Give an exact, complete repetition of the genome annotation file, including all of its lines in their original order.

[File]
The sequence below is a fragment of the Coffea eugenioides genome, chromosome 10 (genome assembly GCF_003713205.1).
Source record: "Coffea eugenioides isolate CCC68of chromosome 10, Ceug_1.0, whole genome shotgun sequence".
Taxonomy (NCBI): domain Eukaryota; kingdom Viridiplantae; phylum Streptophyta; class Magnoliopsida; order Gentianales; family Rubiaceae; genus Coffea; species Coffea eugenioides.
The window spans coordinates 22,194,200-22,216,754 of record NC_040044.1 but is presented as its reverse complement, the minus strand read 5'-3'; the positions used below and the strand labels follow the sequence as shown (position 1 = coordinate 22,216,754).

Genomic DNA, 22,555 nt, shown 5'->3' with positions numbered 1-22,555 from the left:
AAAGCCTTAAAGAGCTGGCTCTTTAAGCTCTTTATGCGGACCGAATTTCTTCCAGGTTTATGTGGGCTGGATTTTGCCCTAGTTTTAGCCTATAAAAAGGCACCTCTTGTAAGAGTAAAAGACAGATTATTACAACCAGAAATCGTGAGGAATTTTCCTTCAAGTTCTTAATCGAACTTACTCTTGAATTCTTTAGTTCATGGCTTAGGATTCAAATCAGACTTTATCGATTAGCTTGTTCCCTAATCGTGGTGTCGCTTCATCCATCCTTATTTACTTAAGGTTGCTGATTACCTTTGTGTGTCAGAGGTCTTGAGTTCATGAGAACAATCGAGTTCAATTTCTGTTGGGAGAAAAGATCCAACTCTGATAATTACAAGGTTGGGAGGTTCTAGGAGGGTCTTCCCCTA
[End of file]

The sequence below is a fragment of the Coffea eugenioides genome, chromosome 10 (genome assembly GCF_003713205.1).
Source record: "Coffea eugenioides isolate CCC68of chromosome 10, Ceug_1.0, whole genome shotgun sequence".
Taxonomy (NCBI): domain Eukaryota; kingdom Viridiplantae; phylum Streptophyta; class Magnoliopsida; order Gentianales; family Rubiaceae; genus Coffea; species Coffea eugenioides.
The window spans coordinates 22,194,200-22,216,754 of record NC_040044.1 but is presented as its reverse complement, the minus strand read 5'-3'; the positions used below and the strand labels follow the sequence as shown (position 1 = coordinate 22,216,754).

Genomic DNA, 22,555 nt, shown 5'->3' with positions numbered 1-22,555 from the left:
AAAGCCTTAAAGAGCTGGCTCTTTAAGCTCTTTATGCGGACCGAATTTCTTCCAGGTTTATGTGGGCTGGATTTTGCCCTAGTTTTAGCCTATAAAAAGGCACCTCTTGTAAGAGTAAAAGACAGATTATTACAACCAGAAATCGTGAGGAATTTTCCTTCAAGTTCTTAATCGAACTTACTCTTGAATTCTTTAGTTCATGGCTTAGGATTCAAATCAGACTTTATCGATTAGCTTGTTCCCTAATCGTGGTGTCGCTTCATCCATCCTTATTTACTTAAGGTTGCTGATTACCTTTGTGTGTCAGAGGTCTTGAGTTCATGAGAACAATCGAGTTCAATTTCTGTTGGGAGAAAAGATCCAACTCTGATAATTACAAGGTTGGGAGGTTCTAGGAGGGTCTTCCCCTA